with a just observance of both quantity and accent, would be found impracticable to us and to some other European nations, unless our organs were sedulously trained to it from early infancy: and it must be admitted, that our method, strange and barbarous as it confessedly is, makes very agreeable euphony, both in prose and the different kinds of verse, if it be managed with a little taste and skill. Some excellent scholars are careless and slovenly in this respect; but, at least, all ought to endeavour to make the best of a bad thing, till public opinion, promulgated by the practice of the royal schools and the English Universities, shall have introduced a more dignified system. The neglect of the accents in practice, led Warton and some others, infausto omine, to try to eject them. Gilbert Wakefield threw himself into this forlorn hope, and Dr. Jones, with his characteristic enthusiasm, was so hasty and unwise as to join the band. Porson's celebrated remark at the outset of his Medea, was probably intended to give a castigating touch not very gentle to Mr. Wakefield ; but, for better reasons, it is entitled to perpetual remembrance. "Si quis vestrum ad accu
rutam Græcarum literarum scientiam aspirat, is probabilem sibi 'accentuum quam maturrime comparet, in propositoque perstet,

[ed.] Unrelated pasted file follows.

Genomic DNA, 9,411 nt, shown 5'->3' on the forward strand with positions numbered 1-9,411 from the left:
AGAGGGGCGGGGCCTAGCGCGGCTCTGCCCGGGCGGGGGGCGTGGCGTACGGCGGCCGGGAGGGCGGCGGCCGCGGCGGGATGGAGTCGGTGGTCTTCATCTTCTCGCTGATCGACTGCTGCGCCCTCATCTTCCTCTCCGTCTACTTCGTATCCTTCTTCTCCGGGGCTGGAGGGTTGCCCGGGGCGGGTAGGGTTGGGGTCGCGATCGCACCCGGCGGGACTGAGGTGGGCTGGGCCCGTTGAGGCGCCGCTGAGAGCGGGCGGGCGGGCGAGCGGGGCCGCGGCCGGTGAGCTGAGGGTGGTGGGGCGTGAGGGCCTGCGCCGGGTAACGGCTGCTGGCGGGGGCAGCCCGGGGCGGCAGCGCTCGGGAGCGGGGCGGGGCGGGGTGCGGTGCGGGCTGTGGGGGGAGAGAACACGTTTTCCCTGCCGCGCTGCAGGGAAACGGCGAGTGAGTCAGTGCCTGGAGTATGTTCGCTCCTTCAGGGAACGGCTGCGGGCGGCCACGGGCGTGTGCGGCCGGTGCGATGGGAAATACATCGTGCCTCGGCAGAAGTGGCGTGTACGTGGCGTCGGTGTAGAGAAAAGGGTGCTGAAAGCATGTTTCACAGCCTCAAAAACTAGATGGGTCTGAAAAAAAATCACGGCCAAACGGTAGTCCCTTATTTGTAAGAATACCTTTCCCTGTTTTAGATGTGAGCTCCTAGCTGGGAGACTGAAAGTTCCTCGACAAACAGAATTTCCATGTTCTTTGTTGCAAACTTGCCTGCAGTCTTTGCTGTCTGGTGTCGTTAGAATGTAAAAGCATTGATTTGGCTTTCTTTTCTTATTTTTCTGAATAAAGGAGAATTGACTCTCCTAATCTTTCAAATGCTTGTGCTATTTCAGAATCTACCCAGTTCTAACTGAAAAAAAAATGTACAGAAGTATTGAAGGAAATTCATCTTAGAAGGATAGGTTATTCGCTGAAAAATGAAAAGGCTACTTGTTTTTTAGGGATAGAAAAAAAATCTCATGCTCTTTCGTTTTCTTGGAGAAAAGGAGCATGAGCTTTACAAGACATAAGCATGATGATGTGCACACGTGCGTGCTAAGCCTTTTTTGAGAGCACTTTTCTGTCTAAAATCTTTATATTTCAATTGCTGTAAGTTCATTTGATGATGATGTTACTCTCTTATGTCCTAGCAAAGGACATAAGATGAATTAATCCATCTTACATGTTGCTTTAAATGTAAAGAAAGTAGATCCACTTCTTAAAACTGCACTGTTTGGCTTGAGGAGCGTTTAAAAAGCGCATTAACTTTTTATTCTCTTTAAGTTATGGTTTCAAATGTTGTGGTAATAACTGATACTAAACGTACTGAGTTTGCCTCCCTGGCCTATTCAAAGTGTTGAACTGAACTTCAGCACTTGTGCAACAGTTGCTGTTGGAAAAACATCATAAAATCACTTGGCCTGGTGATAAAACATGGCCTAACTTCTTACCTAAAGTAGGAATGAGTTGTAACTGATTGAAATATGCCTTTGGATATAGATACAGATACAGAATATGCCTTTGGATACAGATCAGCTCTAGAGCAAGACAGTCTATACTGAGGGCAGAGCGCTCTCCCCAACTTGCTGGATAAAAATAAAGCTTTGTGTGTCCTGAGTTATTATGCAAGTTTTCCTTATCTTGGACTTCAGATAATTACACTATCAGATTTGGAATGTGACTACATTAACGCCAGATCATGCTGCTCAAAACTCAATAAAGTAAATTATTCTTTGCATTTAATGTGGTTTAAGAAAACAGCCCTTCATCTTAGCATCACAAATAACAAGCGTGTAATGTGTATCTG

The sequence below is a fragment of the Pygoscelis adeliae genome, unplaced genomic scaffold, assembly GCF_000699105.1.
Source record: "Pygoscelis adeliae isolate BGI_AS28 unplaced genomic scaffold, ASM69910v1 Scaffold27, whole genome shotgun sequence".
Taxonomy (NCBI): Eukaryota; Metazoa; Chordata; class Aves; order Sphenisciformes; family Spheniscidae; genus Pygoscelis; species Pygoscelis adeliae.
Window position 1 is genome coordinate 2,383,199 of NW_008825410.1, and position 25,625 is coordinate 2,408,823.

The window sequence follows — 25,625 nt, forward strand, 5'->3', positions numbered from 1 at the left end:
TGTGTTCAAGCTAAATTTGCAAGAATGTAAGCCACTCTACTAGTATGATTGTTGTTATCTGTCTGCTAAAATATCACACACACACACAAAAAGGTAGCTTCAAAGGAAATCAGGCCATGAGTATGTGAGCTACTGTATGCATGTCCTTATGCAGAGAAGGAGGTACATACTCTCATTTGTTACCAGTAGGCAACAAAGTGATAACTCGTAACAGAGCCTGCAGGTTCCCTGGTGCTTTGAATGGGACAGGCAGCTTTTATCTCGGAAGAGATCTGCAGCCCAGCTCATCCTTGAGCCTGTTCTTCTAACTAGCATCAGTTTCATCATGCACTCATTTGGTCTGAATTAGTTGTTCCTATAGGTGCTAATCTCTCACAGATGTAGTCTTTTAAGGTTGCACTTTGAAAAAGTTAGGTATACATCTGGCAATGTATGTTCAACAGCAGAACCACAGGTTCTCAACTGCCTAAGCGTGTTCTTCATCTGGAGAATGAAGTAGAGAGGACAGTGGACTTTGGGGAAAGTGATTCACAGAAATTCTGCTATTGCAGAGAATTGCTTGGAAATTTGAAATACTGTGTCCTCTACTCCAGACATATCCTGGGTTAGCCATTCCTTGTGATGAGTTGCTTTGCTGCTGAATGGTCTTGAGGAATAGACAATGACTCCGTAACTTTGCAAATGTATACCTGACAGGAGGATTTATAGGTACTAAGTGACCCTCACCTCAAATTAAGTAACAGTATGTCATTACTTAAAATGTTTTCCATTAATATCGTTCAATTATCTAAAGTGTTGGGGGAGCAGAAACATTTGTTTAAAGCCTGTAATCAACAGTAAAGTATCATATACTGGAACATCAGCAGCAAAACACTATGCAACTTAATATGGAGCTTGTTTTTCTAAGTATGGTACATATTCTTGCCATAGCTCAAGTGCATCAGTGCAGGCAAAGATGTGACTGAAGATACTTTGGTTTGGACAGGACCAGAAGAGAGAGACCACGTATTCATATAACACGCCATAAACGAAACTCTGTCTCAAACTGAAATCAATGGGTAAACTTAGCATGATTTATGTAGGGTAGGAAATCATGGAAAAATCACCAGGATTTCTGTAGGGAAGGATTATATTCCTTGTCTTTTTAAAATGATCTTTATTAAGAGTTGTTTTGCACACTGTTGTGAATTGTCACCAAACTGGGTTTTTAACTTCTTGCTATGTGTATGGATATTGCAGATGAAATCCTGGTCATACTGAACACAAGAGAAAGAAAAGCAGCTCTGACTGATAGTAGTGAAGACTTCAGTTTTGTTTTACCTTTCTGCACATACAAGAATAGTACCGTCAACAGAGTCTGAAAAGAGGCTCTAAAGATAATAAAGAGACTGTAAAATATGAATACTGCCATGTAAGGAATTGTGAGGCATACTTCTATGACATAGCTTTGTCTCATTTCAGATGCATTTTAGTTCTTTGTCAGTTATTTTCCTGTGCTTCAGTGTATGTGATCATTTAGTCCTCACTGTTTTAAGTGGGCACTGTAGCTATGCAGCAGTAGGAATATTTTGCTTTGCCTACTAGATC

scurrarum dicacitate et stultorum irrisione immotus. Qui hanc doctrinam nescit, dum ignorantiam suam candide fatetur, inscitiæ tantum reus : qui vero, nescire non contentus, ignorantia suæ contemtum præterit, majoris culpæ affinis est.'
In the Lexicon part, Mr. Ewing's plan is, to give the derivations and compositions of the words, and their significations, arranged in the order of their probable production by the association and succession of ideas : but he does not usually introduce examples or phrases, excepting in those instances in which he has written little Dissertations upon particular words. Of such articles, the number is very great, referring chiefly to subjects of Biblical Interpretation; many of them are extended to considerable length; they embrace the most interesting questions in Sacred, and often in Classical Criticism; and were we to say that they alone are, to a Christian scholar, worth more than ten times the purchase of the whole volume, we should be guilty of no extravagance. We have drawn out a list of those which have appeared to us the most important: but it is become so long, and yet is a mere selection, that we must suppress it. The student of the Holy Scriptures who is not neg. ligent of his own benefit in the most essential respects, will possess himself of the book, if in his power. Its cheapness is only equalled by the beauty and clearness of its typography ; and, in the grand point of accuracy, it is exemplary. We have not discovered a single verbal or literal error, and only two in the marks of quantity. We may add that, in assigning the